The Eiffel Tower Project: With Great Risk Comes Great Reward
Many would agree that the Eiffel Tower can be labelled one of the greatest architectural achievements of all time.Â However, the journey to great projects are typically riddled with many bumps, obstacles and controversy.Â The fact is the Eiffel Tower project was no less immune to this reality.Â From the time of its conception to act as the symbol (and as the archway entrance) to France’s World Fair in 1889 to its transformation as a critical communication tower during the First World War and its iconic design attracting millions of tourists a year, the Eiffel Tower has proven that the greatest projects survive by continuously adapting and reinventing to their changing environments.
The Eiffel Tower delivers the lesson, that most great projects will face issues and challenges from project stakeholders along the way, however true project success will only be determined by the final end user.Â In the case of the Eiffel Tower project it is clear that the project leadership that successfully brought the project to fruition incurred tremendous risk with the eyes of France and the world scrutinizing their progress every step of the way.Â Luckily, great risk resulted in a tremendous return immortalizing Gustave Eiffel’s name in today’s history books.
Gustave Eiffel demonstrated to the world that project vision and an innovative design reflective of its era will deliver timeless value for years to come.
In 1886 Gustave Eiffel presented his design of the Eiffel Tower, along with 100 other proposals and after much debate was approved as the only practical design by the French government on January 8, 1887. Given only 1.5 million Francs to work with (less than one quarter of the construction costs), Eiffel was expected to recoup the difference and profit on visitor proceeds by attaining the touring rights to the tower for 20 years.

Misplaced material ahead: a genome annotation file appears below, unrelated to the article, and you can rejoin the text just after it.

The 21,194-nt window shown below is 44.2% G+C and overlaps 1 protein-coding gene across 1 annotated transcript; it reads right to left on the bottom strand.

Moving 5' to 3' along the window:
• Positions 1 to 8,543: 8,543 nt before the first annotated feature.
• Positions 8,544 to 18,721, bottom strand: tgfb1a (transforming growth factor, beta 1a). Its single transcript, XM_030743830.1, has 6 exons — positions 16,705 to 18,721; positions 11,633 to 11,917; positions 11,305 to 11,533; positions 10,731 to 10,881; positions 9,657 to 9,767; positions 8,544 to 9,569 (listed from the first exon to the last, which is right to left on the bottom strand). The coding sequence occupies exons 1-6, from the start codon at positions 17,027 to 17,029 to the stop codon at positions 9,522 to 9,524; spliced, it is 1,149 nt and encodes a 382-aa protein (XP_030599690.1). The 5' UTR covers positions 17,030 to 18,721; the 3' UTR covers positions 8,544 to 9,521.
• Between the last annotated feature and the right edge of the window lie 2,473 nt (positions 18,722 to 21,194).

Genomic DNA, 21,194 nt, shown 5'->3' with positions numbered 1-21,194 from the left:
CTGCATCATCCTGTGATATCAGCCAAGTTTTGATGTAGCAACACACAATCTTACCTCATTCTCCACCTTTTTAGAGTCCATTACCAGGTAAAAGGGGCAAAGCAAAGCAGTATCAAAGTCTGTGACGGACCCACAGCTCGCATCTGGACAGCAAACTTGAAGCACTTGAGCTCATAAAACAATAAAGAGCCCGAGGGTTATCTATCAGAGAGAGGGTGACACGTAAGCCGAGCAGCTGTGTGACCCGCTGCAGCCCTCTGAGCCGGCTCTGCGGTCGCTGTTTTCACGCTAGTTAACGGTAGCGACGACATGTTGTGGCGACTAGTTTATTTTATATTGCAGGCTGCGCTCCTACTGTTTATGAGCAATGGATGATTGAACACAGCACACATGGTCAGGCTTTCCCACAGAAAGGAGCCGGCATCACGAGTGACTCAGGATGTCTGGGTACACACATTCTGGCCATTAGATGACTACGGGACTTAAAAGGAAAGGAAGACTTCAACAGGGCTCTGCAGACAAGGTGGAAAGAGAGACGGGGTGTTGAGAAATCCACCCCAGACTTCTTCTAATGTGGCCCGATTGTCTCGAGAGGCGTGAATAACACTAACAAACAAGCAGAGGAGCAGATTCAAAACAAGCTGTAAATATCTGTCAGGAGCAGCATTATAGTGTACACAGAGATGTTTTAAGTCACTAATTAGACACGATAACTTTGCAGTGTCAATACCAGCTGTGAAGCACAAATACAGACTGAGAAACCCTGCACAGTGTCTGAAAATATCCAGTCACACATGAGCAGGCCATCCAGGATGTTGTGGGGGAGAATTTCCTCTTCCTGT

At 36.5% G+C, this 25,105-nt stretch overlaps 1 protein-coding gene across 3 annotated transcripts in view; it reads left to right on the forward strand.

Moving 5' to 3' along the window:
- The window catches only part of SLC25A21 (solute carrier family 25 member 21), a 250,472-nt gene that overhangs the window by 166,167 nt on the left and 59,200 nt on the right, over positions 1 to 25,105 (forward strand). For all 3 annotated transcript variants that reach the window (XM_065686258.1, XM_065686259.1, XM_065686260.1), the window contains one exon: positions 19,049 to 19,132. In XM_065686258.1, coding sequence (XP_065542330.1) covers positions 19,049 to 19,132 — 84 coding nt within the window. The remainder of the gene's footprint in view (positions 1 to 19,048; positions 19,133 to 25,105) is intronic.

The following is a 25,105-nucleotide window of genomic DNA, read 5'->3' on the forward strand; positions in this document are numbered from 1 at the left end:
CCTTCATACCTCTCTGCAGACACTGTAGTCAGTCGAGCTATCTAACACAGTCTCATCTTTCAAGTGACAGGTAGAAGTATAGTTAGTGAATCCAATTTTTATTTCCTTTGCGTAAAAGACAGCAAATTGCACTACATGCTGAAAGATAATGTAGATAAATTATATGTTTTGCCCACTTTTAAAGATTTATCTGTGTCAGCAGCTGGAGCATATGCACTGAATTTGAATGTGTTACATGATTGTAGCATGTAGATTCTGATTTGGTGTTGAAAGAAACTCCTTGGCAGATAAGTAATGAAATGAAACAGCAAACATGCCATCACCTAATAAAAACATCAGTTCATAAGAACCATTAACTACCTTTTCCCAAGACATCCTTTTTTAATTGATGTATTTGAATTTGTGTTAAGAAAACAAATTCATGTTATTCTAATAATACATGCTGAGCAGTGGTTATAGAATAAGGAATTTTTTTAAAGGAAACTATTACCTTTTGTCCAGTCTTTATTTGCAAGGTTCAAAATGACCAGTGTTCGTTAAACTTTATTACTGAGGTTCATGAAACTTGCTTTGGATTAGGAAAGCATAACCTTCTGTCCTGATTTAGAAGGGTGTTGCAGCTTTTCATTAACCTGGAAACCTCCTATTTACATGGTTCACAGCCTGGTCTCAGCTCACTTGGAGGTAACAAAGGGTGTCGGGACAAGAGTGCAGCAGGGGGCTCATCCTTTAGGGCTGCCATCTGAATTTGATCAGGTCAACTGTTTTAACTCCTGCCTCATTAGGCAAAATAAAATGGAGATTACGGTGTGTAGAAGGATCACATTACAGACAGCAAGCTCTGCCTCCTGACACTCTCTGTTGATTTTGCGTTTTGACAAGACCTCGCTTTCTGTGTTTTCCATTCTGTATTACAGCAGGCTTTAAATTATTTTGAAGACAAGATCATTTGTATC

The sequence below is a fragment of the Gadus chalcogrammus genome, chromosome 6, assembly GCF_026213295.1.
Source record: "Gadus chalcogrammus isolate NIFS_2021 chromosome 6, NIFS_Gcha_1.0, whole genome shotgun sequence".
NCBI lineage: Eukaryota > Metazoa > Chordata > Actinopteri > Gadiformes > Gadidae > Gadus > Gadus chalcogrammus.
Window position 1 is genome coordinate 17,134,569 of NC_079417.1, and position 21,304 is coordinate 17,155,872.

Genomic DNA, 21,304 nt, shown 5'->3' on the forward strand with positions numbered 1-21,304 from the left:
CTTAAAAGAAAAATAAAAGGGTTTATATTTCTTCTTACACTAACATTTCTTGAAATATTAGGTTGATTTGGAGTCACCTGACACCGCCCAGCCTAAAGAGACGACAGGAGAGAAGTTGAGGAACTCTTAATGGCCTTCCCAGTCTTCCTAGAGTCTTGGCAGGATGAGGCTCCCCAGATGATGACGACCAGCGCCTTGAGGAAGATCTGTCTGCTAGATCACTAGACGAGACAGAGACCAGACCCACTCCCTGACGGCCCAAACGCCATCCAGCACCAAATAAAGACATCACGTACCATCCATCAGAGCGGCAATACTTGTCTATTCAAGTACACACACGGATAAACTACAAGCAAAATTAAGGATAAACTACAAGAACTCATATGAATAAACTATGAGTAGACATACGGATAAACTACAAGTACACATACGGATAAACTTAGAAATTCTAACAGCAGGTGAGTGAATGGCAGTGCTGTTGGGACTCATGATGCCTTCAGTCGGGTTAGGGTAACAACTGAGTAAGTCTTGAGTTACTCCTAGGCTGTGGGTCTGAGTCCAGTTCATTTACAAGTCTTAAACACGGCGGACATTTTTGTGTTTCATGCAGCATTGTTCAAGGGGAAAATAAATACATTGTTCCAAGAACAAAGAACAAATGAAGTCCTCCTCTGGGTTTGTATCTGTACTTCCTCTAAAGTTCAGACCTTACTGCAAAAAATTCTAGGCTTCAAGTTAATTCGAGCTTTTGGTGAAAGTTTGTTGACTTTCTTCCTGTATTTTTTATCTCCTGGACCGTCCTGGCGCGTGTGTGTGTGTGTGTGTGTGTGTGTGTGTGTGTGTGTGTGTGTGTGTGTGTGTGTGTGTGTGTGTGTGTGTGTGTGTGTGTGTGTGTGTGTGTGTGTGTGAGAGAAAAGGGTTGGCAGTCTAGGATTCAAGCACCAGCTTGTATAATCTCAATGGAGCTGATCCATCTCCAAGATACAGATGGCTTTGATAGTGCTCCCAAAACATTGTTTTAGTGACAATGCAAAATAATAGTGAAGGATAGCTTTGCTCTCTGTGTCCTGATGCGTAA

As the lead project manager and engineer of the Eiffel Tower, Gustave had the incredible foresight in anticipating that his project was worth the risk.Â Despite naysayers that questioned its structural soundness and artistic integrity, Gustave Eiffel successfully delivered on his vision and generated a profit from the first year of revenues generated from visitor admissions to the tower.
It took 2 years, 2 months and 5 days for Gustave and his team of 300 workers to complete the tower for the World Fair of 1889 in May.Â Although 9 days into the World Fair it was open to the public, the elevators were still non-functioning at that time.Â Despite missing the deadline to be completed prior to the World Fair’s opening on May 6, 1889, the tower still had nearly 2 million paid visitors by the end of the fair in October of that same year.
In terms of execution, the Eiffel Tower project was a remarkable commercial success (despite falling short of its timeline).Â Gustave Eiffel was extremely fortunate that his risk paid off and that the public embraced the Tower.Â Furthermore, Gustave was diligent in maintaining a lean workforce of 300 workers and employed very high safety standard for its time only resulting in one death during the 2 year (plus) construction period.
The success of the Eiffel Tower project went beyond its original intent of symbolizing the 1889 World Fair, and ultimately changed the skyline of Paris transforming into an iconic symbol of the city and of France’s pioneering contribution to modern society. In fact, over 30 replicas of the tower have been built (varying in scale) around the world, including a 1:2 scale at the Paris hotel in Las Vegas that charges the equivalent admission to the original!Â Furthermore, Gustave’s original agreement to dismantle the tower in 1909 was annulled when the French government discovered its valuable use as a communications tower in WWI to jam German signals which followed by its later use as a commercial radio tower in 1957 and its ongoing tourist attraction since its opening.
In the final analysis, the Eiffel Tower project was an overnight success that was 3 years in the making.Â Although the project itself faced many challenges and obstacles, Gustave Eiffel was a true visionary that persevered and successfully executed on his risky vision that has paid off both financially and historically resulting in a landmark that has been visited by over 200 million visitors since Â its inception.
Fun Fact â€“ Did you know that if the builders of the Eiffel Tower had their hands on a project management solution they could have potentially saved an additional $18,750 USD** in 1889 (equivalent to $450,000 USD today)?
** This calculation is based on an estimated value that 50% of the project budget was allocated to labor and 10% of labor cost can be attributed to lost productivity. Cost savings is based on an accepted norm that project management software can improve lost productivity by 25%.